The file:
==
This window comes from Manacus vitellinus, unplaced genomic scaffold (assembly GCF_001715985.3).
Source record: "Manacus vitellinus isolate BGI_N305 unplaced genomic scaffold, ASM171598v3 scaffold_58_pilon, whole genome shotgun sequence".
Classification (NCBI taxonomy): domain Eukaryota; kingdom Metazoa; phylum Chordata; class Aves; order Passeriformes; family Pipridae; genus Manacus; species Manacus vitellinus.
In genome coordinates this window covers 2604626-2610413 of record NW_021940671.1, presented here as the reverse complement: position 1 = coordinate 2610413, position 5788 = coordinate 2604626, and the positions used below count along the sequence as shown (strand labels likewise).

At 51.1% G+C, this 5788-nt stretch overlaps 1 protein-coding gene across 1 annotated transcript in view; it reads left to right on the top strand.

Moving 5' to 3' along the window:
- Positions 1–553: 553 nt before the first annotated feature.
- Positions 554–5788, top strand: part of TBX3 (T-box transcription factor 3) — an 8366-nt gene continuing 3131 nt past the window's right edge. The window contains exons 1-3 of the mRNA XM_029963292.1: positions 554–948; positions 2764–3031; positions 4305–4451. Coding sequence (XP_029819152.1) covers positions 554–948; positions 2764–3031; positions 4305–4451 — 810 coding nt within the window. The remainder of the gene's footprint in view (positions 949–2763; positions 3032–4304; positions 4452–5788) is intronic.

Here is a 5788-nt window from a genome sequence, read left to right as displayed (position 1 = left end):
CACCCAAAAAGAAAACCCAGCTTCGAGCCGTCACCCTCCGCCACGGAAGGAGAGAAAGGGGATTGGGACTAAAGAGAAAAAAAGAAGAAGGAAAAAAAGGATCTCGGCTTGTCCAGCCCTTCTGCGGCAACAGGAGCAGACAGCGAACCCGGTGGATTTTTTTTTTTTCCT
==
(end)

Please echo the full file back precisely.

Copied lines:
This window comes from Manacus vitellinus, unplaced genomic scaffold (assembly GCF_001715985.3).
Source record: "Manacus vitellinus isolate BGI_N305 unplaced genomic scaffold, ASM171598v3 scaffold_58_pilon, whole genome shotgun sequence".
Classification (NCBI taxonomy): domain Eukaryota; kingdom Metazoa; phylum Chordata; class Aves; order Passeriformes; family Pipridae; genus Manacus; species Manacus vitellinus.
In genome coordinates this window covers 2604626-2610413 of record NW_021940671.1, presented here as the reverse complement: position 1 = coordinate 2610413, position 5788 = coordinate 2604626, and the positions used below count along the sequence as shown (strand labels likewise).

At 51.1% G+C, this 5788-nt stretch overlaps 1 protein-coding gene across 1 annotated transcript in view; it reads left to right on the top strand.

Moving 5' to 3' along the window:
- Positions 1–553: 553 nt before the first annotated feature.
- Positions 554–5788, top strand: part of TBX3 (T-box transcription factor 3) — an 8366-nt gene continuing 3131 nt past the window's right edge. The window contains exons 1-3 of the mRNA XM_029963292.1: positions 554–948; positions 2764–3031; positions 4305–4451. Coding sequence (XP_029819152.1) covers positions 554–948; positions 2764–3031; positions 4305–4451 — 810 coding nt within the window. The remainder of the gene's footprint in view (positions 949–2763; positions 3032–4304; positions 4452–5788) is intronic.

Here is a 5788-nt window from a genome sequence, read left to right as displayed (position 1 = left end):
CACCCAAAAAGAAAACCCAGCTTCGAGCCGTCACCCTCCGCCACGGAAGGAGAGAAAGGGGATTGGGACTAAAGAGAAAAAAAGAAGAAGGAAAAAAAGGATCTCGGCTTGTCCAGCCCTTCTGCGGCAACAGGAGCAGACAGCGAACCCGGTGGATTTTTTTTTTTTCCT